How to Close a Business in California
Closing a business in California, a brief overview
47% of new small businesses fail in the first 5 years — and 65% fail before they reach 10 years. Sometimes they shutter because there are other ventures that are more pressing, sometimes because of market realities that prevent growth, and other times, the idea just didn’t have legs. No matter why you call it a day, there are steps every CA-based business owner must take to properly close their business. Taking the proper steps will protect you from financial and legal trouble in the future.
First and foremost, this article is not intended to be taken as legal advice. As in any consequential business transaction, the counsel of a paid qualified California business attorney is the right choice to ensure no detail is left to chance. This article is a cursory overview of some of the steps involved in closing a business in CA.
Why businesses close
Running a business is hard work, it requires emotional investment, financial investment, and, usually running at a loss for at least the first 1 – 3 years. Not everyone can weather that level of personal and financial sacrifice. While the majority of businesses that close (as opposed to being sold) are losing money, financial insolvency is not the only reason to shut down a business.
Sometimes a business has to be closed because of struggles between business partners, other times, business partners are in different lifecycle stages, for example with one ready to retire while the other lacks the funds to buy them out. Other times there are new opportunities that present themselves, new ideas or partnerships that make the current venture unappealing. Serial entrepreneurs leave businesses in their wake all the time.
Whatever the reason for closing your business, there are steps to take to protect yourself in the future from legal liability or hidden risks.
To end business dealings properly, you must legally terminate the business with the California Franchise Tax Board and Secretary of State. This is only true if your business was formed in the state of CA, if it was formed in another state, you will need to “legal surrender it” (or, in the case of an LLC, cancel it).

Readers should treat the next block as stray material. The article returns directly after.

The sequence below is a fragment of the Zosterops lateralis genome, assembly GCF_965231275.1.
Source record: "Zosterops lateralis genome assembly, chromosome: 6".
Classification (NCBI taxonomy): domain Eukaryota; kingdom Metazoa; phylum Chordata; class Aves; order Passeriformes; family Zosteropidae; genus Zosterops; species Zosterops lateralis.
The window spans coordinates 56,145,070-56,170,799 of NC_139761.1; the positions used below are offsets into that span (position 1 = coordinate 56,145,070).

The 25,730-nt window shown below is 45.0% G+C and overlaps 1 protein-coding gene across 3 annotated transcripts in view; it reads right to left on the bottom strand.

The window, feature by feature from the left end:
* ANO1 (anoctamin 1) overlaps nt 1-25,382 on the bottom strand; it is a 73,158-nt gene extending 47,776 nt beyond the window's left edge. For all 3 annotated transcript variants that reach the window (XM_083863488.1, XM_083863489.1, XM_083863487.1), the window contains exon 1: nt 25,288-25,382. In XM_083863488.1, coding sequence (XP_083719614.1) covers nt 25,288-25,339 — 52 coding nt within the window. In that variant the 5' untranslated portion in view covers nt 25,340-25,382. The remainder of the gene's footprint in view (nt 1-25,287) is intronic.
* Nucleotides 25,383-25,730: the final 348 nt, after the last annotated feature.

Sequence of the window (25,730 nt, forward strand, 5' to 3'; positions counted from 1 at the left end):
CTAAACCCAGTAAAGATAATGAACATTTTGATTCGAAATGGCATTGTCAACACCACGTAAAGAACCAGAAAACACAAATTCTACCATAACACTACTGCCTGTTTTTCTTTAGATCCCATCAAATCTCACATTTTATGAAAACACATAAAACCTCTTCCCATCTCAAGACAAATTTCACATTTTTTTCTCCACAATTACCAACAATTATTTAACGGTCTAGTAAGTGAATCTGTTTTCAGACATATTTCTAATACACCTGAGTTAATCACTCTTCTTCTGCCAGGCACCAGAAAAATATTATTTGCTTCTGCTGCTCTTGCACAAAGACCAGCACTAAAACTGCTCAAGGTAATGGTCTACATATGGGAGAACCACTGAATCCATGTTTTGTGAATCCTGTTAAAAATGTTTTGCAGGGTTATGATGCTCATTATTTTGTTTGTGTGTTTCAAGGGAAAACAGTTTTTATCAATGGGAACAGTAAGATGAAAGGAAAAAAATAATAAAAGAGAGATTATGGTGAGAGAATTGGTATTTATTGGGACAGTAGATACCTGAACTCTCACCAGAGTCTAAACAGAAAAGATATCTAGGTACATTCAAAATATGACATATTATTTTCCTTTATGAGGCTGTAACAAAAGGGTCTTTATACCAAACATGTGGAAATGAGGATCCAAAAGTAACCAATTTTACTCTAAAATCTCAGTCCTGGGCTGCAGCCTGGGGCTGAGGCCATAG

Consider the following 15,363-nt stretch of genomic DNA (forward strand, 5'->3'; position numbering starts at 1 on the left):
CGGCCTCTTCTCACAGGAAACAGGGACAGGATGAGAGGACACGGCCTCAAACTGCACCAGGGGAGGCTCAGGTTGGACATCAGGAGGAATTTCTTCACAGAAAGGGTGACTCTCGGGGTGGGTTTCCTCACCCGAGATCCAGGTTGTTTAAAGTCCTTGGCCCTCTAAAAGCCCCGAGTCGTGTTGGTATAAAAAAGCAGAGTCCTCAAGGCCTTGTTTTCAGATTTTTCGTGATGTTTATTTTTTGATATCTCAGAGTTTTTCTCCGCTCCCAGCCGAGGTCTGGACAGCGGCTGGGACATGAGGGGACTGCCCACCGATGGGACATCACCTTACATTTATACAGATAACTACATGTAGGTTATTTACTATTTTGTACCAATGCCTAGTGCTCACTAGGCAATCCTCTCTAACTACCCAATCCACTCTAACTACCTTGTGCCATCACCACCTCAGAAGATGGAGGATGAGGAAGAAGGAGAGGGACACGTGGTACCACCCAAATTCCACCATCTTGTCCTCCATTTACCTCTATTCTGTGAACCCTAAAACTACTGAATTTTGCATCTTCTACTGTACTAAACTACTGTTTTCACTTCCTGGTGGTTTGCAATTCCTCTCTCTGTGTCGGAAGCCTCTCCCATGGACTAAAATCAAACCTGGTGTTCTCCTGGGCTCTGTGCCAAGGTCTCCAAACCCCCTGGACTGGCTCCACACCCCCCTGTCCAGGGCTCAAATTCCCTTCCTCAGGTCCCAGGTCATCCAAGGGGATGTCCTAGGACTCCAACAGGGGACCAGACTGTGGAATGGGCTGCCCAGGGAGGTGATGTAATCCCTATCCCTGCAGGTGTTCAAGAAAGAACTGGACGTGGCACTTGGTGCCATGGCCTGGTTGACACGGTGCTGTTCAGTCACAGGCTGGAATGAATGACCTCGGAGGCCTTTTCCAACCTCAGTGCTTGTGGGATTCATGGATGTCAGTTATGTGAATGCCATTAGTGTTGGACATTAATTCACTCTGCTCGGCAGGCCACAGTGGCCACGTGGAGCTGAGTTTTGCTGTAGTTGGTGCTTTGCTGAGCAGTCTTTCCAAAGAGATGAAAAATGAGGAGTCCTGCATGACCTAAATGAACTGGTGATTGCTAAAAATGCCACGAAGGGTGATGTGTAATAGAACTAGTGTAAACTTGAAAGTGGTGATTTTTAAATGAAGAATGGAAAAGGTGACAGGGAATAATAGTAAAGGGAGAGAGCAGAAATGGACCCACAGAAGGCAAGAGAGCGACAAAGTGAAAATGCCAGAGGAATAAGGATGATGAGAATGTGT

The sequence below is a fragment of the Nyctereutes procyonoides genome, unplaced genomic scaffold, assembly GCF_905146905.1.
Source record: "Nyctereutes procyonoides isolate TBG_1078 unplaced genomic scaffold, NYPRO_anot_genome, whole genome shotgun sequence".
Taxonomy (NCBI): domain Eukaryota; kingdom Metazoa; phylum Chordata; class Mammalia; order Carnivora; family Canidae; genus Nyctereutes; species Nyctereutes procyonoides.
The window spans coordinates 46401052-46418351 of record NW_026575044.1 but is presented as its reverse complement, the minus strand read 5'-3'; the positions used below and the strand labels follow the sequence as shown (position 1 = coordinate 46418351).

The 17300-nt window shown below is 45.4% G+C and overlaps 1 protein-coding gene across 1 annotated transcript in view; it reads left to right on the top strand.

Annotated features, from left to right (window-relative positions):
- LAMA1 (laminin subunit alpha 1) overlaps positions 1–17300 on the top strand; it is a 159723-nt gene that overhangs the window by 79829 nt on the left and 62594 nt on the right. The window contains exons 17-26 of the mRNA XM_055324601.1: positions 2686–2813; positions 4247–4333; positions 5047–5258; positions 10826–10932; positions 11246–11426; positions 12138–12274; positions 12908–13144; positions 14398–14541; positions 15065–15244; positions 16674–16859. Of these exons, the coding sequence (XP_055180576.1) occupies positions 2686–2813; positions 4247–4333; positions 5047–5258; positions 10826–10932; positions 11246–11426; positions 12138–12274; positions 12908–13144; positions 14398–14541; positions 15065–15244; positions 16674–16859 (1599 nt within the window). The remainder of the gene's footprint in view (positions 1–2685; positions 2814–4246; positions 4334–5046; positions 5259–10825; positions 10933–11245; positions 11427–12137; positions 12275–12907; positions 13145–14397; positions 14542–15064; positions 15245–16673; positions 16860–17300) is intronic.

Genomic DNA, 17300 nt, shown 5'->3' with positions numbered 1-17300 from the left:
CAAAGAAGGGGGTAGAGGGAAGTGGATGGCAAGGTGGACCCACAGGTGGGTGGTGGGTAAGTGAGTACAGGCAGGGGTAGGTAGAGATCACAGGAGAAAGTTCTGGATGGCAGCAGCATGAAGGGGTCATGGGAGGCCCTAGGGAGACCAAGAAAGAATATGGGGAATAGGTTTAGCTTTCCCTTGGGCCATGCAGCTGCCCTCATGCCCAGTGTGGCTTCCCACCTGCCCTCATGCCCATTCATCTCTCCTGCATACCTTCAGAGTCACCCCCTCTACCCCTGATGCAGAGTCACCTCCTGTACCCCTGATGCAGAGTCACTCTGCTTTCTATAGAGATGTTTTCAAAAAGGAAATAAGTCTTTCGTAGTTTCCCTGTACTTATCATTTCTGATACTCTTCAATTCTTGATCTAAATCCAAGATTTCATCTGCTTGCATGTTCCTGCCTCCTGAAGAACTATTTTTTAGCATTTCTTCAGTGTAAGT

Here are the top three steps you must take to properly close your business in the state of California from a legal standpoint. Note: these steps are in a specific oder, step 3 requires that step 2 is complete and all must be accomplished within 12 months.
Step 1: Get buy-in for the decision
Unless you are a sole proprietor, you must have a majority agreement to terminate your business. Document this well, get legal signatures to a written document for the records.
Step 2: Pay Uncle Sam
The Internal Revenue Service (IRS) and California Franchise Tax Board (CTFB) need to know that you won’t be filing next year so mark your final payments “FINAL” clearly and be sure to follow up. All dissolved businesses are subject to a final audit followed by clearance or consent for your dissolution from the CFTB.
Step 3: File more papers (Secretary of State)
File dissolution, cancellation, or surrender forms here: https://www.sos.ca.gov/. Do these 3 steps in the proper order so you can send the SOS your CFTB proof of consent to dissolve (you have 12 months).
From a legal standpoint, these are the 3 most important steps.
From a business relations standpoint you should address the following 5 steps:
ONE: Tell your employees, suppliers, creditors, vendors, customers that you are going out of business
TWO: Close your bank accounts and credit lines linked to your business
THREE: Cancel all business licenses and permits that might auto-renew or trigger an audit for suspension
FOUR: Post your impending closure online and on social media.
FIVE: Pay your creditors
You may be closing your business to pursue a lifelong dream of travel in the rainforest, or you may have given it your heart and soul and the process may feel like defeat. In either case, failing to follow the correct procedures can leave you open to future tax bills, liability for unpaid debts, unfilled orders, and more. Take the time to do it right and, to ensure you don’t miss anything, hire a qualified business attorney to help.